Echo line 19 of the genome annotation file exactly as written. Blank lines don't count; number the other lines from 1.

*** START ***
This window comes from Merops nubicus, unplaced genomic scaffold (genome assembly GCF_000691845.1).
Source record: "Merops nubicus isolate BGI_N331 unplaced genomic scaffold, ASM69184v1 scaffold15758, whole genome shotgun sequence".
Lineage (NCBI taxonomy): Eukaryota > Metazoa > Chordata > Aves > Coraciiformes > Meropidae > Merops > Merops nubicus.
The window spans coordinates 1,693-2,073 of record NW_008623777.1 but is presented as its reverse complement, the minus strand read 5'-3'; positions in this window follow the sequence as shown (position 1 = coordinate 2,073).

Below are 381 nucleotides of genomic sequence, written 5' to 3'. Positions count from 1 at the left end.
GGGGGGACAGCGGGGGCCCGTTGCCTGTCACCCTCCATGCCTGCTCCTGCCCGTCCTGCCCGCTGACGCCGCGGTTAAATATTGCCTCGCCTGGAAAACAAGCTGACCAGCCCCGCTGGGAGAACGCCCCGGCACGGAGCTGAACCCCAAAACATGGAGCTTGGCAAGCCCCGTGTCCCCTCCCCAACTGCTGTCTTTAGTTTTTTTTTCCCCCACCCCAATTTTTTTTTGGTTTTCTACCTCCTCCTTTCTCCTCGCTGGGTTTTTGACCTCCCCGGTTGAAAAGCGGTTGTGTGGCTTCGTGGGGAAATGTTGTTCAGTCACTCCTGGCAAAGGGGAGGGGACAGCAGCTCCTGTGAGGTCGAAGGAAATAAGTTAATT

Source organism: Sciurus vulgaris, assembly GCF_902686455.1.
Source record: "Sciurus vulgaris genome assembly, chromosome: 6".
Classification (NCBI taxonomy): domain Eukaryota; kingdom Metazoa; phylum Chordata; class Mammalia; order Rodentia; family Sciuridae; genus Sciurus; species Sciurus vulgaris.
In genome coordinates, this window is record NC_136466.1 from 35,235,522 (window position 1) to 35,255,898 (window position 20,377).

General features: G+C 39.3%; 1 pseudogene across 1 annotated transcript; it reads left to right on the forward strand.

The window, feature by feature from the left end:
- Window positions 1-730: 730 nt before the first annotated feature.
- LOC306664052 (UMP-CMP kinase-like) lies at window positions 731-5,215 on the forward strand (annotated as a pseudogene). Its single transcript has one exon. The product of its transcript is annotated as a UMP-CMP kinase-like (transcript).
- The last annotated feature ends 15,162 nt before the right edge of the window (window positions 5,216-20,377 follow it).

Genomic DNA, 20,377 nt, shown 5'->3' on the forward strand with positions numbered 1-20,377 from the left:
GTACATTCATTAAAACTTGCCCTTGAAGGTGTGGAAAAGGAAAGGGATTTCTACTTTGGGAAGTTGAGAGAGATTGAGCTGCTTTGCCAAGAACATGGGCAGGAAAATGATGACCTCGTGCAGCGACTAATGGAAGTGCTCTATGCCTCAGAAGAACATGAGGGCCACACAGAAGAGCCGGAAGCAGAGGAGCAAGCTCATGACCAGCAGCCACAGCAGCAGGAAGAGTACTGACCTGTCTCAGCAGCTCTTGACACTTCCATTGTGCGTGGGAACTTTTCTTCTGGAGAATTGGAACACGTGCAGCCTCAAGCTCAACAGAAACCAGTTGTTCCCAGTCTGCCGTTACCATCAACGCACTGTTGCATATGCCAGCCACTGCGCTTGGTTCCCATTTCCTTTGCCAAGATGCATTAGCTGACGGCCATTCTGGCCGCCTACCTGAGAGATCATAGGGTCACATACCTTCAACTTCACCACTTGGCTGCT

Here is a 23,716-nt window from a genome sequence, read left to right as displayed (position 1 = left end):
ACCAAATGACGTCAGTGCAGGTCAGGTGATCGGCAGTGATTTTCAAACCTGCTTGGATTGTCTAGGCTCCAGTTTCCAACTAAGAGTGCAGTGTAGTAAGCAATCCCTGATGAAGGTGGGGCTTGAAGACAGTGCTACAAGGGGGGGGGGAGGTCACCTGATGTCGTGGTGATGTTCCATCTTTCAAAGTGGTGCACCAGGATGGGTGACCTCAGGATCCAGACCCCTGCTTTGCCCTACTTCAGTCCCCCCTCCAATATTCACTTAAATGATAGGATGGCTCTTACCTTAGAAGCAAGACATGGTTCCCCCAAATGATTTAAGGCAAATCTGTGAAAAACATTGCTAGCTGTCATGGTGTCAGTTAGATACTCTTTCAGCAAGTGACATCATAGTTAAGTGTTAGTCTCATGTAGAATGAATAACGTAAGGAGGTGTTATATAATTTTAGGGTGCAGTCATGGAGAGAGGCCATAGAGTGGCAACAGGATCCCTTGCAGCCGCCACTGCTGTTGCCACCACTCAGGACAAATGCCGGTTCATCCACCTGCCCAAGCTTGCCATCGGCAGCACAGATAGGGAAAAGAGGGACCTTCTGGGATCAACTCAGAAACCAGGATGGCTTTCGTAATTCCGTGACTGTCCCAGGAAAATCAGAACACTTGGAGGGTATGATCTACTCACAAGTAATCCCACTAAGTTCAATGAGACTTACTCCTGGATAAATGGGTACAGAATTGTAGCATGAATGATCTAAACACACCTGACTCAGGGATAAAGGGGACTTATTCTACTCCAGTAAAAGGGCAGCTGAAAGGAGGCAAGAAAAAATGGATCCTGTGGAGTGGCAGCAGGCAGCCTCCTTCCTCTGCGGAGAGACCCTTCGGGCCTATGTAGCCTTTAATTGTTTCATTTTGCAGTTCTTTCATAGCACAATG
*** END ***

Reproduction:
ACCAAATGACGTCAGTGCAGGTCAGGTGATCGGCAGTGATTTTCAAACCTGCTTGGATTGTCTAGGCTCCAGTTTCCAACTAAGAGTGCAGTGTAGTAAGCAATCCCTGATGAAGGTGGGGCTTGAAGACAGTGCTACAAGGGGGGGGGGAGGTCACCTGATGTCGTGGTGATGTTCCATCTTTCAAAGTGGTGCACCAGGATGGGTGACCTCAGGATCCAGACCCCTGCTTTGCCCTACTTCAGTCCCCCCTCCAATATTCACTTAAATGATAGGATGGCTCTTACCTTAGAAGCAAGACATGGTTCCCCCAAATGATTTAAGGCAAATCTGTGAAAAACATTGCTAGCTGTCATGGTGTCAGTTAGATACTCTTTCAGCAAGTGACATCATAGTTAAGTGTTAGTCTCATGTAGAATGAATAACGTAAGGAGGTGTTATATAATTTTAGGGTGCAGTCATGGAGAGAGGCCATAGAGTGGCAACAGGATCCCTTGCAGCCGCCACTGCTGTTGCCACCACTCAGGACAAATGCCGGTTCATCCACCTGCCCAAGCTTGCCATCGGCAGCACAGATAGGGAAAAGAGGGACCTTCTGGGATCAACTCAGAAACCAGGATGGCTTTCGTAATTCCGTGACTGTCCCAGGAAAATCAGAACACTTGGAGGGTATGATCTACTCACAAGTAATCCCACTAAGTTCAATGAGACTTACTCCTGGATAAATGGGTACAGAATTGTAGCATGAATGATCTAAACACACCTGACTCAGGGATAAAGGGGACTTATTCTACTCCAGTAAAAGGGCAGCTGAAAGGAGGCAAGAAAAAATGGATCCTGTGGAGTGGCAGCAGGCAGCCTCCTTCCTCTGCGGAGAGACCCTTCGGGCCTATGTAGCCTTTAATTGTTTCATTTTGCAGTTCTTTCATAGCACAATG